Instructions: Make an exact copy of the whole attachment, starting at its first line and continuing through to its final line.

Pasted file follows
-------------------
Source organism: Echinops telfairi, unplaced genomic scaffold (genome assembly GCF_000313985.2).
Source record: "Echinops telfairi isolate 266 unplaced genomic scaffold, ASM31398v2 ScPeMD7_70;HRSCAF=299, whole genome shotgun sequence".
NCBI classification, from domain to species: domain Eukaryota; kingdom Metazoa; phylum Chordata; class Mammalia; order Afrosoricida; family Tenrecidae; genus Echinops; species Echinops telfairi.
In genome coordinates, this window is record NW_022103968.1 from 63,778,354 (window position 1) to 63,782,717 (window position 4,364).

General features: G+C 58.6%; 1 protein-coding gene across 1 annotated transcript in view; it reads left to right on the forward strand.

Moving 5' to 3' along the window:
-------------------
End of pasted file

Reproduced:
Source organism: Echinops telfairi, unplaced genomic scaffold (genome assembly GCF_000313985.2).
Source record: "Echinops telfairi isolate 266 unplaced genomic scaffold, ASM31398v2 ScPeMD7_70;HRSCAF=299, whole genome shotgun sequence".
NCBI classification, from domain to species: domain Eukaryota; kingdom Metazoa; phylum Chordata; class Mammalia; order Afrosoricida; family Tenrecidae; genus Echinops; species Echinops telfairi.
In genome coordinates, this window is record NW_022103968.1 from 63,778,354 (window position 1) to 63,782,717 (window position 4,364).

General features: G+C 58.6%; 1 protein-coding gene across 1 annotated transcript in view; it reads left to right on the forward strand.

Moving 5' to 3' along the window: